Were I a member of the US Congress, I 'd probably be known as something of a 'Blue Dog' Democrat, but loosely so because of my independent streak that resists being controlled by anything other than my own analysis and carefully weighted conclusions.
But, that would not affect my determination to achieve progress on issues of major importance, like meaningful national healthcare reform.
It is sad that so many of the current minority party allow themselves to be controlled by narrow partisan edicts that are more designed for political games than for necessary action on national policy that matters.
And, its hard to understand the value system that allows that habit to persist.
Maybe these folks are so secure in their heavily gerrymandered districts that they have little worry about re-election.
Or, maybe they see their jobs more narrowly than is in the nation's best interests?
I don't know, but I do care.
And, I'm concerned with any mentality that rationalizes it is not part of a problem, and therefore doesn't need to be a part of the solution.
But, I guess these folks have always been around; you know them best as 'crown sympathizers', draft-dodgers, tax evaders, non-voters, and all manner of other self-satisfied lazy louts with attitudes.
Maybe that dynamic -in reverse- is what causes many other elected officials to waffle, wait and sometimes become co-opted into positions they may or may not wish to support.
There are times when all these dynamics come into play with a vengeance, like now -on healthcare reform, but that itself can be healthy, because better ideas are generated, compromises conceived, and a sense of urgency generated.
Some have expressed concern with deadlines, and hate being 'rushed'. [as in Limbaugh?]
But, without deadlines, is it reasonable to expect any predictability or progress?
How about things like our reaction 9/11?
Or approving annual budgets?
Or making Supreme Court appointments?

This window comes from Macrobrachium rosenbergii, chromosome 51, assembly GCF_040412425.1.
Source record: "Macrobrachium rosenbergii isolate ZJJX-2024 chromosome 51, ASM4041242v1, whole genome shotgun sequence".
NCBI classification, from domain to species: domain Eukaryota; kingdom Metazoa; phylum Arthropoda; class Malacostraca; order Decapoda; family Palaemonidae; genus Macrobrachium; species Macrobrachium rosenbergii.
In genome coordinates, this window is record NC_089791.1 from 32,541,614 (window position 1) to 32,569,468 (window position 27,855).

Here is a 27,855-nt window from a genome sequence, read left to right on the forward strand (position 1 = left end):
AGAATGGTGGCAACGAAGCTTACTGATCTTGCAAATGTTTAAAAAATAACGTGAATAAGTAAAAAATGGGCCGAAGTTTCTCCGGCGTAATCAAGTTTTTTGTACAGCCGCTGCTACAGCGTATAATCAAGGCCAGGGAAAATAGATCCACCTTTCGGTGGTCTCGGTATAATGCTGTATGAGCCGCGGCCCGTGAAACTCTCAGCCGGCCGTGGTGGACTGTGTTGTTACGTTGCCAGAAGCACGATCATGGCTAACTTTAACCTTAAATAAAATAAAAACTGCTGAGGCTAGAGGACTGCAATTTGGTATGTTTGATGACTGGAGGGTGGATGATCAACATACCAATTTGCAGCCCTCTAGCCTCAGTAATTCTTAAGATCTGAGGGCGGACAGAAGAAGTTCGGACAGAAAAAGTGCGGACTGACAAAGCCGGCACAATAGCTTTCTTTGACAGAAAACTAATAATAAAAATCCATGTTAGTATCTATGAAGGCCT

Sometimes what people call being 'rushed', simply means they don't want to do it.
Have you noticed?
The broad outlines of what seems desirable for healthcare reform have been pretty clearly known and stated for months.
Some are harder to articulate, determine sustainable financing or make compatible with other programs, but that is the main exercise that is underway -at least among those with legitimate interest in change.
Those who are proud to be 'No Hogs', prefer to block any meaningful change or progress, and leave that burden to 'others', as has been done for 61 years.
So, the 'Blue Dogs' must act as the sounding board for what reform will likely occur, and I'm good with that, because I do believe meaningful compromise is achievable.
But, the Blue Dogs need to not take such a hard line that the impression is left that failure is imminent.
The 'sausage-making' of legislation is always ugly and subject to compromise, meaning no one gets everything they want.
A few ideas that deserve serious consideration are these -maybe more:
• establishment of an independent body of healthcare professionals with the power to review any national program annually and recommend adjustments.
• achieving equity between States in Medicare reimbursement rates.
• continuously examining equitable and sustainable funding methods for national healthcare, so that the goal of NOT creating more federal deficits over time is achieved.
There is even something for the 'No Hogs' to think about:
If there is such a need for change in the existing system that an amazing array of stakeholders agree, and that enormous cost savings -maybe 2/3 of the estimated additional cost- how can this be so simply dismissed?
Think about it.
Continuing the 'status quo' just insures that substantial healthcare costs will be continued to be just wasted!
One would think it's more normal for so-called 'conservatives' to want to cut excesses and use funds more efficiently.